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Don't Be Fooled By Health Fraud Scams

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The science of public health was still in its infancy in the 19th and early 20th centuries when early incarnations of the modern Food and Drug Administration (FDA) tried to protect consumers from “snake oil salesmen” and other shifty characters who swindled the sick and gullible.

Back then the agency was known as the Division, and later the Bureau of Chemistry. Its agents pursued the traveling con men who sold tonics and elixirs—such as “miracle oil” supposedly made from snakes—with promises to cure whatever ails you. Labels did not list ingredients and unsuspecting buyers only found out through bitter experience that they were at best ineffective and at worse deadly.

FDA is still on the case—more than a century later.

The agency has created a new Internet resource to help consumers recognize and protect themselves from the 21st century versions of these bogus health products.

FDA’s Health Fraud Scams website (www.fda.gov/healthfraud) pulls together videos and articles on how to avoid fraudulent schemes, and offers information about products that have been seized, recalled or are the subject of warnings from the agency.

The site also provides links to government resources on health fraud involving FDA-regulated products, such as drugs, dietary supplements, tobacco products, alternative medicines, medical devices, and cosmetics.

Gary Coody, R.Ph., national health fraud coordinator at FDA, calls the site “one-stop shopping” for people who want to learn how to recognize and avoid health fraud scams. Anyone can search the site to see if FDA has taken an action against a product or company. However, just because a product is not listed does not mean that it is legally marketed or safe to use.

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"The snake oil salesman is still alive."

Equal Opportunity Fraud

Consumers spend a fortune on products that “are either worthless or may cause harm,” says Coody. “Consumers can buy very dangerous products on the Internet and in stores that can cause serious injury or death.”

The waste of money is bad enough but using one of these unproven treatments can delay getting a potentially life-saving diagnosis and medication that works, he says.

The schemes can take many forms. “Some products billed as “all natural” in fact have prescription drugs and other chemicals not listed on the label that could be dangerous,” Coody says.  The most common categories of these tainted products include weight loss, sexual performance, and bodybuilding.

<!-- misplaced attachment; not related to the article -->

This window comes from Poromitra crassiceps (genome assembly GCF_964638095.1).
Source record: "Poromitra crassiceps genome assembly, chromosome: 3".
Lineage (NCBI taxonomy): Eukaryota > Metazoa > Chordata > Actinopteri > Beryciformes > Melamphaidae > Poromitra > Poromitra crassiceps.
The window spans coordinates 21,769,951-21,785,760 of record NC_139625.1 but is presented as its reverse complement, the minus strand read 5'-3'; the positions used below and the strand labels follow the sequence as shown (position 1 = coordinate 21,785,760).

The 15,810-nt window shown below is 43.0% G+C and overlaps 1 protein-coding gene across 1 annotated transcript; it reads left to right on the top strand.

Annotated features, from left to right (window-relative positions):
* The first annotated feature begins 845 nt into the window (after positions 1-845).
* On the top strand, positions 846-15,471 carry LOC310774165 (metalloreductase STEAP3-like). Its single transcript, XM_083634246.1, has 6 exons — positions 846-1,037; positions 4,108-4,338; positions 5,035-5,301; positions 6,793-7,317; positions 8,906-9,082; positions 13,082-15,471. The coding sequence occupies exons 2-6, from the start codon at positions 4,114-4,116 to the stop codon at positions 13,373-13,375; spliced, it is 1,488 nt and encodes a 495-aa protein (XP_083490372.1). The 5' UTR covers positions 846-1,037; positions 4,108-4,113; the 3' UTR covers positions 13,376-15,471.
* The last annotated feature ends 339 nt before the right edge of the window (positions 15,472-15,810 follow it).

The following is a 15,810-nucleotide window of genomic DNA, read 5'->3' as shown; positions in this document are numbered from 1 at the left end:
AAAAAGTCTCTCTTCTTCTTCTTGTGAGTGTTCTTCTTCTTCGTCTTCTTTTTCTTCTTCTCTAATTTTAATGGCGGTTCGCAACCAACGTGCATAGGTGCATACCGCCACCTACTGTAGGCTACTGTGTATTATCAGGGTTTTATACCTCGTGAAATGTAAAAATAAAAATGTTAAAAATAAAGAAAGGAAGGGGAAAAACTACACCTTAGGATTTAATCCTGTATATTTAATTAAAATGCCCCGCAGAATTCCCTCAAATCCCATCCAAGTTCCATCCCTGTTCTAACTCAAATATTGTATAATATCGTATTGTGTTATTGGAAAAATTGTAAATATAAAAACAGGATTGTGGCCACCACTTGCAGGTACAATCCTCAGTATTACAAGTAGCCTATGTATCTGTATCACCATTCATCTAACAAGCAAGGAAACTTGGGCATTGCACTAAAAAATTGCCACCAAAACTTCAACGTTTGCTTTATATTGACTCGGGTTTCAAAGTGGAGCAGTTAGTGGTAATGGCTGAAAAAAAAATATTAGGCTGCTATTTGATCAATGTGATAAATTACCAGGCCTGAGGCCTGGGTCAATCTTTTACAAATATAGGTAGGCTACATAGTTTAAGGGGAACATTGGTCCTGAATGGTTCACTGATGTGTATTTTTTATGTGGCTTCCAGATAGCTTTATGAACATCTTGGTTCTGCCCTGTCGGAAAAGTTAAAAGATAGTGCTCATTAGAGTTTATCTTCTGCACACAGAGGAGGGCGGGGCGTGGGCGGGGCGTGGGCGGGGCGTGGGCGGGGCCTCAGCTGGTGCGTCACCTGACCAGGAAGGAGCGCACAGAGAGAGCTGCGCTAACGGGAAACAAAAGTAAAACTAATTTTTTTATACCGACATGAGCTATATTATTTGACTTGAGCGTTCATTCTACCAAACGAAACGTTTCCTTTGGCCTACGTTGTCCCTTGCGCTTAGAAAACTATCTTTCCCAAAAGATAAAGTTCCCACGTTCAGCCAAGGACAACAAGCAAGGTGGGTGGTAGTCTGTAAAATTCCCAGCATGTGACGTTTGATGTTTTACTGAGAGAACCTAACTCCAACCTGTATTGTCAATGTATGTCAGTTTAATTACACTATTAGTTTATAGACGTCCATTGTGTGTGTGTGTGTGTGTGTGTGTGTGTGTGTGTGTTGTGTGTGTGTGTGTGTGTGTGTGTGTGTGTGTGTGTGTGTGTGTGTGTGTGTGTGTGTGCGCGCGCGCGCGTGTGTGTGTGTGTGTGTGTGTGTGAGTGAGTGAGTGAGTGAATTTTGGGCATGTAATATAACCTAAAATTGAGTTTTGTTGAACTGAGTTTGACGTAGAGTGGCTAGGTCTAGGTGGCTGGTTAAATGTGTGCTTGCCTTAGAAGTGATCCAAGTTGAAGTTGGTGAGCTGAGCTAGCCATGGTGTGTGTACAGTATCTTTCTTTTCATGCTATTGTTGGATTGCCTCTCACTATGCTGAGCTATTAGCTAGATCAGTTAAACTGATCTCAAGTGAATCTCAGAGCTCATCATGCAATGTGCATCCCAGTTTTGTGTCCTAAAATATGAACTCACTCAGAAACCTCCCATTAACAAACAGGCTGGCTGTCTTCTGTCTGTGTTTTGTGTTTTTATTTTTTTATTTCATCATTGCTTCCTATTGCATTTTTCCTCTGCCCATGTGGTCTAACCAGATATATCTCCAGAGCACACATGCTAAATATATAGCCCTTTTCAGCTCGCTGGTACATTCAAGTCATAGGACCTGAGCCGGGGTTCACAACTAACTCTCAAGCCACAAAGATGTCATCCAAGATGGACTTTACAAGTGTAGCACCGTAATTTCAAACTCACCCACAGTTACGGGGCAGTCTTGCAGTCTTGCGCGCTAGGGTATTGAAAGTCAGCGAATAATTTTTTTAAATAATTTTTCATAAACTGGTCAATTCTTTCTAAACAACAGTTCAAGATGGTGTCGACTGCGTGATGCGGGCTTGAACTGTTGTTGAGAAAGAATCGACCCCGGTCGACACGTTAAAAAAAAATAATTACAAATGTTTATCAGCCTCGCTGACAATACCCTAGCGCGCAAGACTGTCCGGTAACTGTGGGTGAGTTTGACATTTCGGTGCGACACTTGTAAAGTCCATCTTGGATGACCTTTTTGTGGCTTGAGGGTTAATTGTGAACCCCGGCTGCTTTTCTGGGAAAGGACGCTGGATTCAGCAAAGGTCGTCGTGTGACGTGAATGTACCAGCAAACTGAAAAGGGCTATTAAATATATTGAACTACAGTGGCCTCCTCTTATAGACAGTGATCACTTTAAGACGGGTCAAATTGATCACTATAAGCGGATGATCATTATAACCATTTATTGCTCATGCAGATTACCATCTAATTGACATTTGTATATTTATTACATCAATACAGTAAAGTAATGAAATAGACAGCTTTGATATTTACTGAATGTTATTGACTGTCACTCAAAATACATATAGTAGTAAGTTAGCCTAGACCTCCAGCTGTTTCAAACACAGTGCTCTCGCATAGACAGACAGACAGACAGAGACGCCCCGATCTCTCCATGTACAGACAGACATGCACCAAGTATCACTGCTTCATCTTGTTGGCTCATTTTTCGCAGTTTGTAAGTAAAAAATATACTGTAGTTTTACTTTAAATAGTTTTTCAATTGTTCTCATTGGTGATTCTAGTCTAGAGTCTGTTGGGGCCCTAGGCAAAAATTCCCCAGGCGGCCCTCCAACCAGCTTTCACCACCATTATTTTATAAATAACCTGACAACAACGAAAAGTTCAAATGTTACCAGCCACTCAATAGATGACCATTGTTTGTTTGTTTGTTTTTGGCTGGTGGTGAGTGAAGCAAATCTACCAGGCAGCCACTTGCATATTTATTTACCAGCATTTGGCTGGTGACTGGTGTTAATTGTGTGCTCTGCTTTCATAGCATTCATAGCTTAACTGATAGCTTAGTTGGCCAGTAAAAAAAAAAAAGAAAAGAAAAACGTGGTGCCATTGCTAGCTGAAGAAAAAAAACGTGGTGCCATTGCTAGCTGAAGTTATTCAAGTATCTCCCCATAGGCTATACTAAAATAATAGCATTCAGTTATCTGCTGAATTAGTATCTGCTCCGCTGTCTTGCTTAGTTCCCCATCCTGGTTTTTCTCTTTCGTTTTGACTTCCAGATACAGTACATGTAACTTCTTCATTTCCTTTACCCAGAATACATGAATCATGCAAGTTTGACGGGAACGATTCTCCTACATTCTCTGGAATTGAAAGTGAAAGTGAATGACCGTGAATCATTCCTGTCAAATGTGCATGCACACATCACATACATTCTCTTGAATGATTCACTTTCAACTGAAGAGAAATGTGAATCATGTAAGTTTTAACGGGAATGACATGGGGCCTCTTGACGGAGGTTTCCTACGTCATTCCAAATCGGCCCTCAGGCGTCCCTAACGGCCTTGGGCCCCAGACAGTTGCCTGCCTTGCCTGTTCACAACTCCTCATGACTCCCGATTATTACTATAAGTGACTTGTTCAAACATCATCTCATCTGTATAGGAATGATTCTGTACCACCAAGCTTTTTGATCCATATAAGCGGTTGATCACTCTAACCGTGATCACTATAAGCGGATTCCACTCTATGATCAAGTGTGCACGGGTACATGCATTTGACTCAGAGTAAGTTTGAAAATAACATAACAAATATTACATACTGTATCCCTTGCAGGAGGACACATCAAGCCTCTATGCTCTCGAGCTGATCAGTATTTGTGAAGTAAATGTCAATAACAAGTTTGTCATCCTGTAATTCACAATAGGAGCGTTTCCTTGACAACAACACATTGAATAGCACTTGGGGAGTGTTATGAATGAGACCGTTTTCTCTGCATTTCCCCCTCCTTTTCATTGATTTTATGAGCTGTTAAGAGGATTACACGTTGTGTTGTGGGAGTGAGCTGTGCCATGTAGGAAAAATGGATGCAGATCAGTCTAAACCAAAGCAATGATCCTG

Other products claim to be a cure-all for such serious chronic diseases as cancer, arthritis, diabetes, Alzheimer’s disease and multiple sclerosis. Seniors are particularly vulnerable to this kind of deception but consumers of all ages are taken in by fraudulent products, says Coody, adding, “Everyone is vulnerable.”

With every new health threat, phony products appear overnight, Coody says. For example, after the Japan nuclear incident in March, 2011, he says the market was flooded with products that falsely claimed to offer protection from harmful radiation.

“The snake oil salesman is still alive,” says Coody.

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Back to FDA’s Roots

Rampant health fraud was a significant reason for the passage of the 1906 Food and Drugs Act, says FDA historian John P. Swann, Ph.D. “So-called ‘patent’ medicines, with their outrageous claims and unlabeled, often harmful ingredients had been a mainstay of the American medical landscape throughout the 19th century (and before),” he says.

“Examples abound, from alleged rapid cures for serious diseases like cancer, tuberculosis and syphilis, to remedies with harmful and dangerous ingredients, such as addiction cures that included the unlabeled ingredient that was the source of the addiction,” says Swann. “There were also soothing syrups for colicky and teething babes that included alcohol and opiates.”

The 1906 law prohibited the marketing of adulterated and misbranded drugs, and required labeling of a few ingredients, including alcohol, opium, morphine, heroin, and cocaine.

More than 30 years later, the 1938 Federal Food, Drug and Cosmetic Act gave FDA (named the Food and Drug Administration in 1931) new power to regulate medical devices. The agency was then able to act against the “countless gadgets that could deflect the attention of consumers from seeking established therapies,” Swann says.

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The Difference Today

Health fraud is more pervasive today, says Coody, because “the Internet has opened up the world market to people from their personal computers.” If you're tempted to purchase any unproven or little known treatment, especially if it’s sold on the Internet, check with your doctor or health care professional first, he advises.

But shady products are also peddled by TV infomercials, radio, direct mail, word-of-mouth marketing and ads in newspapers and magazines.

“There are many ways that consumers are getting these messages,” says Coody, and they should view these ads with a healthy dose of skepticism.”

This article appears on FDA's Consumer Updates page, which features the latest on all FDA-regulated products.

November 9, 2011

For more about food, medicine, cosmetic safety and other topics for your health, visit FDA.gov/ForConsumers.
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